A scandal over the cut-price sale of public land shook the Japanese government after the finance ministry admitted falsifying documents to exclude the names of Prime Minister Shinzo Abe and his wife Akie.
Shinzo Abe is presently serving as the 57th Prime Minister of Japan and Leader of the Liberal Democratic Party (LDP) since 2012. He is the third-longest serving Prime Minister in post-war Japan. Abe is known for his various contributions to Japan and its economy over the years and has repeatedly reinforced his commitment to the fiscal reforms set forth by his predecessor, Jun'ichirō Koizumi. He has taken several steps toward streamlining the Japanese budget by appointing tax policy expert, Kōji Omi, as Minister of Finance.
The prime minister has taken a positive attitude with respect to North Korea, especially regarding the North Korean abductions of Japanese citizens. Additionally, he has publicly recognized the requirement of improved relations with China. He also stated that China–Japan relations should not continue to be based on emotions.
Abe has expressed interest in strengthening political, security, and economic ties within the Southeast Asian and South Asian regions. In his two terms as the prime minister of Japan, Abe enhanced the strategic Japan-India relationship. He also initiated the Quadrilateral Security Dialogue between Japan, the United States, Australia, and India in 2007. With respect to Indian foreign policy, the premier aims to boost Japan's economic indicators, while gaining a key partner in Asia.
Shinzo Abe and Finance Minister Taro Aso face growing pressure over a suspected cover-up of a cronyism scandal that has shaken the ruling government for more than a year. Recently, copies of documents showed that references to Abe, his wife, and Aso were removed from finance ministry records of the discounted sale of state-owned land to a school operator with ties to Abe’s wife, Akie.
Thus far, the prime minister has denied that he or his wife did favors for the school operator, Moritomo Gakuen, and said he would resign if evidence was found that they had. However, references have not yet confirmed Abe or his wife’s direct involvement with the case.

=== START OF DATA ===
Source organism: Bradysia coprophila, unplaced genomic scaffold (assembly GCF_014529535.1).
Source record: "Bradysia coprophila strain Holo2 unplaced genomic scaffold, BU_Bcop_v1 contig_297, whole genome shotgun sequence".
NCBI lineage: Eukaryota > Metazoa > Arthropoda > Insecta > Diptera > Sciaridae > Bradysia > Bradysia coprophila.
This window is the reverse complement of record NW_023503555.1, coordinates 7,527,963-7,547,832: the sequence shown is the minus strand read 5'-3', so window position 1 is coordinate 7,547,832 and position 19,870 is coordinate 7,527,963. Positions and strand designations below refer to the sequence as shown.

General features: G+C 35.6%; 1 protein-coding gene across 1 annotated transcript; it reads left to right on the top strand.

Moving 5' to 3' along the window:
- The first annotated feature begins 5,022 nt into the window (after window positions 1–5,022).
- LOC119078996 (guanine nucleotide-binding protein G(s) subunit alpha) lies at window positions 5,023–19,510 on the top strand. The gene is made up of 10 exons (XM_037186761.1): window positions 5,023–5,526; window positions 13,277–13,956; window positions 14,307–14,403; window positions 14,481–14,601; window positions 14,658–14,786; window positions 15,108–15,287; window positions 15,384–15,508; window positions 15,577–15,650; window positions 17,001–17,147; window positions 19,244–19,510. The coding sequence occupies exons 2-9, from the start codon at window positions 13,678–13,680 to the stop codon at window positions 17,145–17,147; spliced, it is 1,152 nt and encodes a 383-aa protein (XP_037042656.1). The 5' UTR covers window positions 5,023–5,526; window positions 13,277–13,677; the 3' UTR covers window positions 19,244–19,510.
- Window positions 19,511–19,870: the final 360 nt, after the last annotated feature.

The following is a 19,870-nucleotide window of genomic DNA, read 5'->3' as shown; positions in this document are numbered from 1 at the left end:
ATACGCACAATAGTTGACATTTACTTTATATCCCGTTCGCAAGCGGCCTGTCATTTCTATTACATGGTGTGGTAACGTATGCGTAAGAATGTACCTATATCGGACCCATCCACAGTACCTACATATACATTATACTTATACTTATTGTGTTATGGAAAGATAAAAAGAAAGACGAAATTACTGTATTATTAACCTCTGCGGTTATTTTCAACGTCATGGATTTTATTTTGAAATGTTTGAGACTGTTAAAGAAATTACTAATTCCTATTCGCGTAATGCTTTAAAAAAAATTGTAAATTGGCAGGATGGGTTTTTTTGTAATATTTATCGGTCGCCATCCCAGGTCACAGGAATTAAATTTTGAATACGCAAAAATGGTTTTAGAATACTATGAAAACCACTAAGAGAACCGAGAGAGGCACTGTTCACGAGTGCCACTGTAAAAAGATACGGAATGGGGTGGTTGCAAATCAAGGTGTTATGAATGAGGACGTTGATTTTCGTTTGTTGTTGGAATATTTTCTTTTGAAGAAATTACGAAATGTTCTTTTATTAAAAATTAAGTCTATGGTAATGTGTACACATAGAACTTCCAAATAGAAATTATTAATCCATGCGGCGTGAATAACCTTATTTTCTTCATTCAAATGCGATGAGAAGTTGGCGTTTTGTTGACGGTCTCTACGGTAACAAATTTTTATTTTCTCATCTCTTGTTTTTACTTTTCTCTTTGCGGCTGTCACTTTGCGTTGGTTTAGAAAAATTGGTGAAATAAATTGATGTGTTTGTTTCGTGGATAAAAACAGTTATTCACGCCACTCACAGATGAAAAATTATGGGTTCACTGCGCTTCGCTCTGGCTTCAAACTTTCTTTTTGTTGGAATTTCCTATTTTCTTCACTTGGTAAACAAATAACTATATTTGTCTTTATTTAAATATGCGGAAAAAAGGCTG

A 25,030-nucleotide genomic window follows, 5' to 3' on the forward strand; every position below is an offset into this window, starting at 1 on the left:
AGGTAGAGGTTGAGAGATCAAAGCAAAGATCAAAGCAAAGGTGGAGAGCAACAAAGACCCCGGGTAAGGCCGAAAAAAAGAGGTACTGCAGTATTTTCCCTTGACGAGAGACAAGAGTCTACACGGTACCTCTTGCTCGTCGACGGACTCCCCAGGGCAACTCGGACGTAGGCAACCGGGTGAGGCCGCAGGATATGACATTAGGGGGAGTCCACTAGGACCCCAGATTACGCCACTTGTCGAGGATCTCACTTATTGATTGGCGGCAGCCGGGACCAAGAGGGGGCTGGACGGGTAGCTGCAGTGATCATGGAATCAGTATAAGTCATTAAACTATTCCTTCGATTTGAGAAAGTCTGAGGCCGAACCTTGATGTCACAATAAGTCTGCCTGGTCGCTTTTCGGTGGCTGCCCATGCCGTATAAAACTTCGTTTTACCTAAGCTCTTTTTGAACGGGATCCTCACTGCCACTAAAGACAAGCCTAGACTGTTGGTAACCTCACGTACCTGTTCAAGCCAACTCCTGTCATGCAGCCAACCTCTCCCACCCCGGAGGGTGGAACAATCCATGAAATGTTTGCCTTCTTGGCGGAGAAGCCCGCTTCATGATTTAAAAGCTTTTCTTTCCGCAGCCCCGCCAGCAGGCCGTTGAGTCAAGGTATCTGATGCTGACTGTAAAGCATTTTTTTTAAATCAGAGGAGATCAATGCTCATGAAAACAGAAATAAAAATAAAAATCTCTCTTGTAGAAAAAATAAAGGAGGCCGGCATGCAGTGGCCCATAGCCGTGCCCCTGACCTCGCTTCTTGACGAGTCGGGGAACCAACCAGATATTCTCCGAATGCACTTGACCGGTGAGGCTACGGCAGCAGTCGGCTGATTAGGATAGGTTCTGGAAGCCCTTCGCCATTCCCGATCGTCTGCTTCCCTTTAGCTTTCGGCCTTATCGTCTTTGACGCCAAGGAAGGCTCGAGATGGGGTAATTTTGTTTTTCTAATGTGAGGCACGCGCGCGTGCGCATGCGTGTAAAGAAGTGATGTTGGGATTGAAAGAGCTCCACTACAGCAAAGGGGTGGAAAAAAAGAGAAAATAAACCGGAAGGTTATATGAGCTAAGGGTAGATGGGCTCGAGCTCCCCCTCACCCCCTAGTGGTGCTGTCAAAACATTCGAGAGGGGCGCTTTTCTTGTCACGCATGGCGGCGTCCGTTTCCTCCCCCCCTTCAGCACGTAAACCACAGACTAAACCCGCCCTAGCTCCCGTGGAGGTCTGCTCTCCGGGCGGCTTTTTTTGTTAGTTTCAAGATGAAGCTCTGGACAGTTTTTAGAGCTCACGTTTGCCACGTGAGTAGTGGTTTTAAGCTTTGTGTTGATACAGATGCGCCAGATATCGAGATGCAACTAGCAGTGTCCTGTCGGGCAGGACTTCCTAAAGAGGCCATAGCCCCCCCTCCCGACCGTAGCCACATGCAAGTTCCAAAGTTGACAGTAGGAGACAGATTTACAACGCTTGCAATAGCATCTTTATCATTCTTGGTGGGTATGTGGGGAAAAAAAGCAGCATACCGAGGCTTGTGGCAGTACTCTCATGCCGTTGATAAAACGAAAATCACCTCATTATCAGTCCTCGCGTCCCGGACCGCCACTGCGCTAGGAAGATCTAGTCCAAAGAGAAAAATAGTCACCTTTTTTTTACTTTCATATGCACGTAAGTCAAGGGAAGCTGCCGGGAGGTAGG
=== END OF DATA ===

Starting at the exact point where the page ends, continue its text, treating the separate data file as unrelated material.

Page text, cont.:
The Japanese finance ministry admitted that it made 14 alterations in documents submitted to parliament relating to the sale of land in Osaka to Moritomo Gakuen, an ultra-nationalist school operator.
Alterations occurred between February and April last year and were made by “a group of staff in the financial bureau,” said Aso. Aso said he did not know about the alterations and blamed the senior bureaucrat in charge and has refused to resign.
Moritomo Gakuen is notorious for its nationalist curriculum, which is known to instill patriotism in small children, and its links to senior politicians in the ruling Liberal Democratic party. The scandal began in 2016 when Moritomo paid ¥134m for land with an appraisal value of ¥956m and Akie Abe was to be named honorary principal of a new primary school on the site.
No evidence has emerged tying Abe to the sale. However, unedited documents show that bureaucrats involved in the sale were aware of the political backing for Moritomo.
Our assessment is that suspicion of Abe’s involvement in such a scandal could slash his ratings and negatively affect his chance to run for a third term as leader of the Liberal Democratic Party (LDP). However, victory in the LDP’s September leadership vote would put him on track to become Japan’s longest-serving premier. Although Abe has denied any involvement with the land sale, and there is no evidence suggesting that national leaders had taken part in the sale, it will still be difficult to convince the masses and escape questions about why the documents were altered by the finance ministry.